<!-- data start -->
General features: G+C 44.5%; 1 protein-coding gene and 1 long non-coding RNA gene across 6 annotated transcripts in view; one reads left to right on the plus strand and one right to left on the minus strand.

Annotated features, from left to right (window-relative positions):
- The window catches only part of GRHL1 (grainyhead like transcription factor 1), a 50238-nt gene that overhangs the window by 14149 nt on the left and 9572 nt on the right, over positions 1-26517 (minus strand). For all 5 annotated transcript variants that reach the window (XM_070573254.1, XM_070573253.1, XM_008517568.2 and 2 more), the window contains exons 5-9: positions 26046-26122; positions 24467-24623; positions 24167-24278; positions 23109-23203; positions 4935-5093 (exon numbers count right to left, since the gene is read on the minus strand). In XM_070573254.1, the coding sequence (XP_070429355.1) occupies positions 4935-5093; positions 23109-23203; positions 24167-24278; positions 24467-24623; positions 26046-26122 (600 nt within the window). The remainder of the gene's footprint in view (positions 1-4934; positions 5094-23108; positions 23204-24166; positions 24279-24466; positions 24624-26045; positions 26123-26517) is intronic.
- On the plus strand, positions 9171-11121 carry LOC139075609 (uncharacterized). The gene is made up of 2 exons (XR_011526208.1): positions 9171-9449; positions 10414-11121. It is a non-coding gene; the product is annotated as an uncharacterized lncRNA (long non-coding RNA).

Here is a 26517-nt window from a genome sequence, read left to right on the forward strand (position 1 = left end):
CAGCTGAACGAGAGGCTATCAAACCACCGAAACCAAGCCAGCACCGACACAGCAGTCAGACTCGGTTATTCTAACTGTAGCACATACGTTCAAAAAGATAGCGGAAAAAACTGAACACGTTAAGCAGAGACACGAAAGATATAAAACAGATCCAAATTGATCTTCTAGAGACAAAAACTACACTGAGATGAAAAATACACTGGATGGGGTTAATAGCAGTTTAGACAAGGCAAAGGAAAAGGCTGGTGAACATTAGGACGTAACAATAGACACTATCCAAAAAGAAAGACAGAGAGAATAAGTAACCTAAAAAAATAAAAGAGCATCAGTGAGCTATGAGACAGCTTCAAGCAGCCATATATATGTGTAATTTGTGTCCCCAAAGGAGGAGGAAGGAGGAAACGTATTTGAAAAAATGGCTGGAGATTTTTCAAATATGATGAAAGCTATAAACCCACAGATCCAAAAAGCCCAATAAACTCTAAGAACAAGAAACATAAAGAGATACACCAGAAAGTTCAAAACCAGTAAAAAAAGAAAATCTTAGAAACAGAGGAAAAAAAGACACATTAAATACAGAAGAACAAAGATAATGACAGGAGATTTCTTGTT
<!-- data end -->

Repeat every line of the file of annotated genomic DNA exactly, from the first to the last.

General features: G+C 44.5%; 1 protein-coding gene and 1 long non-coding RNA gene across 6 annotated transcripts in view; one reads left to right on the plus strand and one right to left on the minus strand.

Annotated features, from left to right (window-relative positions):
- The window catches only part of GRHL1 (grainyhead like transcription factor 1), a 50238-nt gene that overhangs the window by 14149 nt on the left and 9572 nt on the right, over positions 1-26517 (minus strand). For all 5 annotated transcript variants that reach the window (XM_070573254.1, XM_070573253.1, XM_008517568.2 and 2 more), the window contains exons 5-9: positions 26046-26122; positions 24467-24623; positions 24167-24278; positions 23109-23203; positions 4935-5093 (exon numbers count right to left, since the gene is read on the minus strand). In XM_070573254.1, the coding sequence (XP_070429355.1) occupies positions 4935-5093; positions 23109-23203; positions 24167-24278; positions 24467-24623; positions 26046-26122 (600 nt within the window). The remainder of the gene's footprint in view (positions 1-4934; positions 5094-23108; positions 23204-24166; positions 24279-24466; positions 24624-26045; positions 26123-26517) is intronic.
- On the plus strand, positions 9171-11121 carry LOC139075609 (uncharacterized). The gene is made up of 2 exons (XR_011526208.1): positions 9171-9449; positions 10414-11121. It is a non-coding gene; the product is annotated as an uncharacterized lncRNA (long non-coding RNA).

Here is a 26517-nt window from a genome sequence, read left to right on the forward strand (position 1 = left end):
CAGCTGAACGAGAGGCTATCAAACCACCGAAACCAAGCCAGCACCGACACAGCAGTCAGACTCGGTTATTCTAACTGTAGCACATACGTTCAAAAAGATAGCGGAAAAAACTGAACACGTTAAGCAGAGACACGAAAGATATAAAACAGATCCAAATTGATCTTCTAGAGACAAAAACTACACTGAGATGAAAAATACACTGGATGGGGTTAATAGCAGTTTAGACAAGGCAAAGGAAAAGGCTGGTGAACATTAGGACGTAACAATAGACACTATCCAAAAAGAAAGACAGAGAGAATAAGTAACCTAAAAAAATAAAAGAGCATCAGTGAGCTATGAGACAGCTTCAAGCAGCCATATATATGTGTAATTTGTGTCCCCAAAGGAGGAGGAAGGAGGAAACGTATTTGAAAAAATGGCTGGAGATTTTTCAAATATGATGAAAGCTATAAACCCACAGATCCAAAAAGCCCAATAAACTCTAAGAACAAGAAACATAAAGAGATACACCAGAAAGTTCAAAACCAGTAAAAAAAGAAAATCTTAGAAACAGAGGAAAAAAAGACACATTAAATACAGAAGAACAAAGATAATGACAGGAGATTTCTTGTT